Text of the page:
Across 35th and up Galindo Street, we came to the 3 jellyfish, part of a new art installation on the Carrington Steps. A few years ago, the steps were a dumping ground and an eyesore. The neighbors got together and cleaned them up, got a grant and created a beautiful mosaic, and got another grant and had Oakland muralist Dan Fontes create a colorful and unique staircase mural. Fontes is probably best known for murals around Oakland like the Giraphics murals under I-580. We heard from Fontes and Cynthia Elliot of Keep Oakland Beautiful about the whole process. Now local students and their parents happily use the stairway, and so far, the stairs are staying clean. (For whoever was wondering, the school beyond the top of the stairs is the Global Family Elementary School.)

Continuing our walk took us along part of Foothill Blvd., where we could see some of the results of the Fruitvale Alive! Community Transportation Plan that was completed in 2005. The streetscaping includes stamped intersections, colorful wayfinding signs, and more. Then it was on to the first of two city parks, the recently revamped Cesar Chavez Park, which includes a stretch of Peralta Creek. We walked near St. Elizabeth Church which was originally organized by German Catholics, but now the congregation is mostly Latino. Crossing Fruitvale Avenue took us to the next city park, Josie de la Cruz Park, named for a local community activist and home to the Carmen Flores Recreation Center. There we got our first glimpse of our second creek, Sausal Creek.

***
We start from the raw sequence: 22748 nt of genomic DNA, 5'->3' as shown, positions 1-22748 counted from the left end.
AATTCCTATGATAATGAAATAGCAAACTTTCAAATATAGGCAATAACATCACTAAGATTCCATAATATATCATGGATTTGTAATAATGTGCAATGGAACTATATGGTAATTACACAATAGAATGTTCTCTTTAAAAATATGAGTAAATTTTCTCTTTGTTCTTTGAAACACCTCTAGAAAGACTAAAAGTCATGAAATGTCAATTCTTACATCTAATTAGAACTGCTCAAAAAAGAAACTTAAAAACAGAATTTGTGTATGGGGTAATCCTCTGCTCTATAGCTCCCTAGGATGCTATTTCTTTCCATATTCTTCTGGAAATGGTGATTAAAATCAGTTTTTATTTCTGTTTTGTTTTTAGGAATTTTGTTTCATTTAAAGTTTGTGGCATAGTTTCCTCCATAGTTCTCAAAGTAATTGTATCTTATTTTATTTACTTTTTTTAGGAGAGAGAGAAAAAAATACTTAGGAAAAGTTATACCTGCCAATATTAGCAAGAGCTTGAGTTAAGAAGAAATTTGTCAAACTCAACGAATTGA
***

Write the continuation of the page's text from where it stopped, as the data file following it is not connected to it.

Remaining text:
Then it was on the new book portion of our walk. We were a bit surprised to enter Austin Square Park along Sausal Creek by a different entrance than when we'd scouted the route before. We were quite surprised to find the approach required climbing down the hillside to the creek with the aid of a rope. But there we got to hear about the new bilingual children's book, I Am Sausal Creek / Soy El Arroyo Sausal. We heard from the publisher, Josh Fowler of Nomadic Press, book illustrator Robert Trujillo, and author Melissa Reyes. When she was a teacher, she was told to teach Oakland history to young students, but found few age-appropriate resources, and the idea for the book was born. Reyes read from the book, which tells the story of Sausal Creek from the days of the Ohlone up to present times. It's full of beautiful watercolor illustrations by Trujillo, and also has a section for parents and older children with a bit more detail about the history.